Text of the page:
Beca, a freshman at Barden University, is cajoled into joining The Bellas, her school's all-girls singing group. Injecting some much needed energy into their repertoire, The Bellas take on their male rivals in a campus competition.
After a humiliating command performance at Lincoln Center, the Barden Bellas enter an international competition that no American group has ever won in order to regain their status and right to perform.
When her brother decides to ditch for a couple weeks in London, Viola heads over to his elite boarding school, disguises herself as him, and proceeds to fall for one of her soccer teammates. Little does she realize she's not the only one with romantic troubles, as she, as he, gets in the middle of a series of intermingled love affairs.
Katniss Everdeen voluntarily takes her younger sister's place in the Hunger Games, a televised fight to the death in which two teenagers from each of the twelve Districts of Panem are chosen at random to compete.
The Barden Bellas are a collegiate, all-girls a cappella singing group thriving on female pop songs and their perfect looks. After a disastrous failing at last year's finals, they are forced to regroup. Among the new recruits is freshman Beca, an independent, aspiring DJ with no interest in the college life. But after she meets Jesse, from the rival all-male a cappella group, Beca has a new outlook and takes it upon herself to help the Bellas find their new look and sound and get back into the competition. Written by
One of the actresses in the Bellas, Kelley Jakle, was an actual ICCA-winner in 2008 and 2010 with the USC SoCal Vocals. Ben Bram, who worked in the music department of the film, also won the ICCAs with the 2008 and 2010 USC SoCal Vocals. See more »
Just before Beca's attempt to make amends with Jesse, she turns a corner on the way to his room. As the shot begins, there is an extra "walking" down the hallway in the opposite direction; however it is clear that the extra was standing still as the shot began and started walking as Beca turned the corner, which looks highly unnatural. See more »
Another reviewer stated: "...Rebel Wilson plays an amazing part and has given the Mean Girls script a run for their money..." I immediately felt the need to speak up and say that this movie is not even in the same category as Mean Girls. Mean Girls is meant to be ironic and satiric. Pitch Perfect was meant to be a plain ol' comedy, but whatever, that's beside the point.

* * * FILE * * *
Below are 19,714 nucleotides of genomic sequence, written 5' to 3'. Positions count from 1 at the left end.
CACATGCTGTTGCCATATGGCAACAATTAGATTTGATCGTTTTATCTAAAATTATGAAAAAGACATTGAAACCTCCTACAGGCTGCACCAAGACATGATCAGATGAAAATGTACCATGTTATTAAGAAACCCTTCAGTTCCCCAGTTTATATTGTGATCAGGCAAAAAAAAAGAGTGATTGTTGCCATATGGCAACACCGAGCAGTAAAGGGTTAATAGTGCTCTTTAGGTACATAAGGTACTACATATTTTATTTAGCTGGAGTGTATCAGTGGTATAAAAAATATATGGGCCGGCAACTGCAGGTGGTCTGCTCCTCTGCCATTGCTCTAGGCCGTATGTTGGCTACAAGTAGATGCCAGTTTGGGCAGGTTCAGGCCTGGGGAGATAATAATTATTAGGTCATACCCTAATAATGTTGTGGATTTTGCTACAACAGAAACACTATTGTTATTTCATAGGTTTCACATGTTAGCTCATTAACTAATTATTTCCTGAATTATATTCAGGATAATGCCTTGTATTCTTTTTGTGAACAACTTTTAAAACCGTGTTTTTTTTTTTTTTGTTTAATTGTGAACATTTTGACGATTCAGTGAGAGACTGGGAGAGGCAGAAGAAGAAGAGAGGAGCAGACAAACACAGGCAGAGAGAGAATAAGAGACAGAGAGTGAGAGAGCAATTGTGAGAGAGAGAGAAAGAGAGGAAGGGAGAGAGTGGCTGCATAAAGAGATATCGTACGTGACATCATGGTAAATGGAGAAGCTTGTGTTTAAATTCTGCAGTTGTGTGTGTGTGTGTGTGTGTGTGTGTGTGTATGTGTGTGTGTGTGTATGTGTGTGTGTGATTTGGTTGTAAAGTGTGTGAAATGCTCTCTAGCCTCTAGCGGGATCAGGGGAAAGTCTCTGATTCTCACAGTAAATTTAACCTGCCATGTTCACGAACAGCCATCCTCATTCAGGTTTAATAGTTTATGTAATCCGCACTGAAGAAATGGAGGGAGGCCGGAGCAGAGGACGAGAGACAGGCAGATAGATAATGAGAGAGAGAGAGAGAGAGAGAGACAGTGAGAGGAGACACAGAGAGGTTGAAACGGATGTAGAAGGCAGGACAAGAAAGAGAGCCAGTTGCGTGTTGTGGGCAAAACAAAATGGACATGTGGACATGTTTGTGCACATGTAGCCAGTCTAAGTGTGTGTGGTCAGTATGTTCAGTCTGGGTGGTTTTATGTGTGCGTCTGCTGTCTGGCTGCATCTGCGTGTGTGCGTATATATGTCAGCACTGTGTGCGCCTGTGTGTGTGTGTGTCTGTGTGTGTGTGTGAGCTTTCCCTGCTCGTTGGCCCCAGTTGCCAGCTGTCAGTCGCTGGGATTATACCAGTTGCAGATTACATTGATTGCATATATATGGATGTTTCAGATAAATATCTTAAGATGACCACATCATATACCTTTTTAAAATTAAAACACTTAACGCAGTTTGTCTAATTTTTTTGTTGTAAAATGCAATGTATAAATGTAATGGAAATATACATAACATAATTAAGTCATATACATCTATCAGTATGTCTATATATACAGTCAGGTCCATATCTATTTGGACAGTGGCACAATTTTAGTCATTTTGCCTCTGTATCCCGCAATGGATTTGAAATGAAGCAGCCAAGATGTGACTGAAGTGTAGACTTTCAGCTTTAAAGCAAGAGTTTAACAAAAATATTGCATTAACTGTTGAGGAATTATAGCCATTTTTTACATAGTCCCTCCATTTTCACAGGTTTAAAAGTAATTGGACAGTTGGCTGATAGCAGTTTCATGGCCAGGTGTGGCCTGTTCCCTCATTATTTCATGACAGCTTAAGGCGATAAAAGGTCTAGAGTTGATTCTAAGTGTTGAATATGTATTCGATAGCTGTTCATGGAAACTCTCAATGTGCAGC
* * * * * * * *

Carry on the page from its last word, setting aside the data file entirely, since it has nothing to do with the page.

The Music: Cliché, stupid, lame - they tried to put some throwbacks in there, but apparently no one knows about music that existed before the 80s. The movie tries to make the "mash-up" a hip new thing. It's not. People have been making mash-ups since music began. What do you think a medley is? Calm down. The lip- syncing was SO obvious and I could hear the audio engineer pitch correcting every singer.
The Acting: It wasn't bad. But my next point is...
The Writing: The plot was old and overused. The characters were exaggerated to the point where I wasn't sure if they were part of the joke or if I was supposed to take them seriously. The jokes sucked and were sort of racist. Rebel Wilson's lines weren't even that good, but her presence was sort of nice.
I get it. A writer tried to cash in on a profitable idea, and it worked. What I don't understand is all the rave reviews this crap got. Was it because a bunch of older men wrote reviews about hot young actresses? That's my best guess. (See Lena Dunham's girls.) I'll never know. What I do know is that I could not watch the whole thing and I had to turn it off.
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